Why did I cry? Well, not only will I never again be able to enjoy a 24 weekend – when I watch an entire box-set of the latest season, pausing only to toss buckets of waste out of the window and scavenge for edible detritus down the back of the sofa – but I also found the ending just heartbreaking.
Over eight seasons of 24, if you tiptoed and strained your neck to peer over and beyond the high body count, you could see that all Jack Bauer really wanted was some kind of peace. He wanted his life back. He wanted his family. He wanted the chance to love again. And I wanted him to have those things too, even though it would’ve made the grand finale seem a little bit twee.
But seeing as the show’s writers all have their buttocks painfully branded with the sentence: “Jack’s romantic interests must be killed or incapacitated”, there was never any real danger of a heart-warming, schmaltzy end to the series. And certainly not after a sniper’s bullet took out Renee Walker before Jack could even boil the kettle for a post-coital cup of coffee.
Had there been a scene in which Jack melted with delight after discovering a basket of Labrador puppies on his doorstep, scooping them up in his protective arms and promising to care for them always, they probably would’ve ended up being smothered to death by Russian assassins while he was out at the shops stocking up on tins of Cesar and squeaky toys.
That’s just how 24 works. It doesn’t really do ‘happily ever after’.
Can you imagine watching a final scene in which a blissfully happy, tearful Jack Bauer runs towards his daughter and granddaughter in slow motion through LAX arrivals lounge, while Take That’s Greatest Day plays in the background? No, of course you can’t. Which is why season eight ended with Jack facing a life on the run, while his family looked forward to new identities and round-the-clock security for the rest of their days.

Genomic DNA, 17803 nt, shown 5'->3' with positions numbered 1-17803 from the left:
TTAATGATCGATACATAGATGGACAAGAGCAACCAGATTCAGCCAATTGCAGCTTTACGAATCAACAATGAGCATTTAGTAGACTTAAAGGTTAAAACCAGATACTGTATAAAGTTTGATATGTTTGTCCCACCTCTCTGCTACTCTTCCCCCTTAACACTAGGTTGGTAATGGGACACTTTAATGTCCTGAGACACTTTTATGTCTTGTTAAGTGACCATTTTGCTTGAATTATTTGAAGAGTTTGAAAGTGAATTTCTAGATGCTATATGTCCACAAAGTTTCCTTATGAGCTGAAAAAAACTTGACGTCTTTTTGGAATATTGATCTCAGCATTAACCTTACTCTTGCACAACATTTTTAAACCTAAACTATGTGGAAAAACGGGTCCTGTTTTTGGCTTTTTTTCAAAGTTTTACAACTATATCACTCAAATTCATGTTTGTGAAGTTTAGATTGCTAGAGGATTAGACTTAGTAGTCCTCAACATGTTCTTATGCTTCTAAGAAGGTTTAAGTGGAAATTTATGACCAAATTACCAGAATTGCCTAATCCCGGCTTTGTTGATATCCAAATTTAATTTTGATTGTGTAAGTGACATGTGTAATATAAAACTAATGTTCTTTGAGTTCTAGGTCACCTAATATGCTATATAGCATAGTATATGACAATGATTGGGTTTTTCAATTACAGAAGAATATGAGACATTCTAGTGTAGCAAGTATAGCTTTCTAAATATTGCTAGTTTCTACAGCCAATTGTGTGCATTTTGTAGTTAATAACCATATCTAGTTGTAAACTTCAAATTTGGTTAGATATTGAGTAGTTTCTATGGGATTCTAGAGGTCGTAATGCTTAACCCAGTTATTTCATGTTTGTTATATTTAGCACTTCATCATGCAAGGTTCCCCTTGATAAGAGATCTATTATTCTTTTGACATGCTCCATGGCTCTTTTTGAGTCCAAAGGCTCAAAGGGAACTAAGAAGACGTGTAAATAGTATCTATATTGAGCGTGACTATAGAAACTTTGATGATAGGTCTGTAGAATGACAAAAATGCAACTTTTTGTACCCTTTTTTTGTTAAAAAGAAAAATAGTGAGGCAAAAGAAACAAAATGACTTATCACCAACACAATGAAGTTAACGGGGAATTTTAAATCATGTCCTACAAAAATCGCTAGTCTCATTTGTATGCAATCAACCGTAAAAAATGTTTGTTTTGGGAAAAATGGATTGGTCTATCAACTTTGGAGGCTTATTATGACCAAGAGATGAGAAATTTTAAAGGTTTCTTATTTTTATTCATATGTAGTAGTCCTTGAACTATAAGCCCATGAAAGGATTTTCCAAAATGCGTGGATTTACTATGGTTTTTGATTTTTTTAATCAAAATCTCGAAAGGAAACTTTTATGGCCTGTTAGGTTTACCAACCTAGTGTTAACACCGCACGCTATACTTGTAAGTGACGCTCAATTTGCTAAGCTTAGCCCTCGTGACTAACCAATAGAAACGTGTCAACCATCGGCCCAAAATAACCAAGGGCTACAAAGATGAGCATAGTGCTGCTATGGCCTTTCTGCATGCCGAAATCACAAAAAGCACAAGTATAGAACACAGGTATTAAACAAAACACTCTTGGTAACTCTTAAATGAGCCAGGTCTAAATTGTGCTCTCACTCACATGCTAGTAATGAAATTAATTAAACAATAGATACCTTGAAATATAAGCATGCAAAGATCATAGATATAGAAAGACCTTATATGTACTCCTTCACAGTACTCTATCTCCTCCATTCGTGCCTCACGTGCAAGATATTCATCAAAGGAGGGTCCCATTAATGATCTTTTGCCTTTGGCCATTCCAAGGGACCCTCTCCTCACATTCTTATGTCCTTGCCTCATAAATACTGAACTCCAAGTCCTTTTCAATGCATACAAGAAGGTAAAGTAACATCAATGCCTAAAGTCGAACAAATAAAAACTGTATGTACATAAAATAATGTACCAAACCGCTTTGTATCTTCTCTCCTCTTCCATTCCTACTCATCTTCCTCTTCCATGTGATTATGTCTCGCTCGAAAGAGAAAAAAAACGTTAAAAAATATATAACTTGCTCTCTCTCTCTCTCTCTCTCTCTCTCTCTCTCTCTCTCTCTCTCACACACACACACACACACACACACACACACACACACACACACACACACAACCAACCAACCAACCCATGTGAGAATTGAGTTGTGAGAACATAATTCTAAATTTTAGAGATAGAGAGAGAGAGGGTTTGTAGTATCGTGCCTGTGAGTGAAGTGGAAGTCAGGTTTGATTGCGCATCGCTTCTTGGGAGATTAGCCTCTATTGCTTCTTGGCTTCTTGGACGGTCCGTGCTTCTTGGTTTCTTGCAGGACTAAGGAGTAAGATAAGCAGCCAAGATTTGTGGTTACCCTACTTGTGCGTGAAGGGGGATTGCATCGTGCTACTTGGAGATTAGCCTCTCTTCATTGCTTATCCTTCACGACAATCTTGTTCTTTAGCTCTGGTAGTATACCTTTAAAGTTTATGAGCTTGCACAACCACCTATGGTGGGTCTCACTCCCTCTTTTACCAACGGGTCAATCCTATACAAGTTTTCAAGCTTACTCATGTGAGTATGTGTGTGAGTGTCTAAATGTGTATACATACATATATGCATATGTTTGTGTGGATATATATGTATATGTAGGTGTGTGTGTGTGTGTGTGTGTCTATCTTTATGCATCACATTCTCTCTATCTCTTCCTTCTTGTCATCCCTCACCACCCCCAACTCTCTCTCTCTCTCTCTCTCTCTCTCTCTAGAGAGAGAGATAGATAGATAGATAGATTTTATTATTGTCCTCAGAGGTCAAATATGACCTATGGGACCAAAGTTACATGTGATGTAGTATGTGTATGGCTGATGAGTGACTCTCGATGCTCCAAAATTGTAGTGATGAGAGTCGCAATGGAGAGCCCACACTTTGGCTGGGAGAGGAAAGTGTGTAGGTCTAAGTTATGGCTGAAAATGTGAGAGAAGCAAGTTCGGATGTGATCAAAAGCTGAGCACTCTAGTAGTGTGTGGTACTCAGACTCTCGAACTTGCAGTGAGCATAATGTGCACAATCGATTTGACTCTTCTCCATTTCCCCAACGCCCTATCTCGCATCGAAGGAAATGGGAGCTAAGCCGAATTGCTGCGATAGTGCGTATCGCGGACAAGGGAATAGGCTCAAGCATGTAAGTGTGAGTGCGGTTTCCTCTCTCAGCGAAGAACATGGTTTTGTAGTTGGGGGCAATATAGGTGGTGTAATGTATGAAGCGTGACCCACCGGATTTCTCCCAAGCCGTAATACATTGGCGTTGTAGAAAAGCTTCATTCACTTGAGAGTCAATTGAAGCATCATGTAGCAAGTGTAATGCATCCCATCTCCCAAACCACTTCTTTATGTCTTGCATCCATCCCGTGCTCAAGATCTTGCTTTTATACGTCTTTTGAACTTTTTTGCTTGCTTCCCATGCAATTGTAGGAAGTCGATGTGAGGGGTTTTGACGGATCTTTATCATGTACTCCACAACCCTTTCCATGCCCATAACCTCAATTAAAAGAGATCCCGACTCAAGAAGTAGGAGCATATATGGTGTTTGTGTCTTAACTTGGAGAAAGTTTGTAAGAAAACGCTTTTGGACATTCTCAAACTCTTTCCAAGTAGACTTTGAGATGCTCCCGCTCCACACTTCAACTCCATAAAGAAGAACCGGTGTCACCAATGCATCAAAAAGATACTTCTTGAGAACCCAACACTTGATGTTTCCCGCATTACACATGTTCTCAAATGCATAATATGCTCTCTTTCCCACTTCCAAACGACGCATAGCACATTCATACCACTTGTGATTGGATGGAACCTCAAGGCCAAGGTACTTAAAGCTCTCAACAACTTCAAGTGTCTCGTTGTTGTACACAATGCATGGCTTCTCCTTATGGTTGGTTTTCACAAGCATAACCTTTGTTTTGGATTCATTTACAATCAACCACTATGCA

I always experience a fleeting feeling of emptiness when a 24 box-set comes to an end, but the season eight finale left me feeling even more bereft than normal.
When the action is over and the story’s been told, that’s usually it for me. The DVDs are then immediately returned to the case, which is then dutifully shut away in a cupboard. You see, I like to immerse myself fully in the world of 24, which is why I’ve made a point of never watching a single second of the DVD extras (of any season). It’d just spoil it for me.
I don’t want to see outtakes where Jack kills a load of terrorists, only to have them tremble to life in a fit of giggles because someone sneezed or Kiefer Sutherland let out a squeaky fart as he plunged his Microtech HALO into someone’s throat. And I don’t want to see how the special effects are done, with wireframes superimposed over certain scenes, making them look like the result of a one night stand between 24 and Tron.
I know it’s not real. But at the same time, I don’t want to furnish myself with details that will destroy the illusion (as dark and unrelenting an illusion as that may be).
Anyway, to dull the pain after watching the last ever episode of 24, I dug out my season one box set and immediately started watching that. I now intend to watch the entire eight seasons all over again. Although, I have to say, it was quite odd going from the very end back to the very beginning.
The first time we see Jack in episode one/season one, he’s sat enjoying a peaceful game of chess with his daughter, Kim. It’s such an astoundingly ordinary scene that we could just as easily have caught up with him buying silicone bathroom sealant and a pot plant in Homebase. It almost makes you weep for the fact that the blissful ordinariness of his family life is about to be shattered forever.
When you consider the fact that, only a few episodes later, Jack threatens to force-feed a wet towel down a man’s throat and then remove it – along with his stomach lining – as he starts to digest it, you know there’s never going to be a time in the future when Jack can say to his daughter: “Do you fancy a mug of hot chocolate and a game of Connect Four?” There’s sort of no turning back.
So I shall once again enjoy the adrenalin-fuelled kill fests, the superb plot twists, the feelings of dismay whenever characters I like turn out to be shady terrorists, the friendships, the bravery, the sacrifice, the betrayal, and the fact that Jack Bauer is essentially Monty Python’s Black Knight armed with a SIG Sauer P228 and a cold stare.
In other news, it’s rumoured that the 24 movie is currently on hold. To be honest, I don’t think I could go to the cinema and watch it with other people anyway. It’s always been such a personal experience for me. And what the hell am I supposed to do with a film lasting just a couple of hours? It should be 24 hours. Always 24.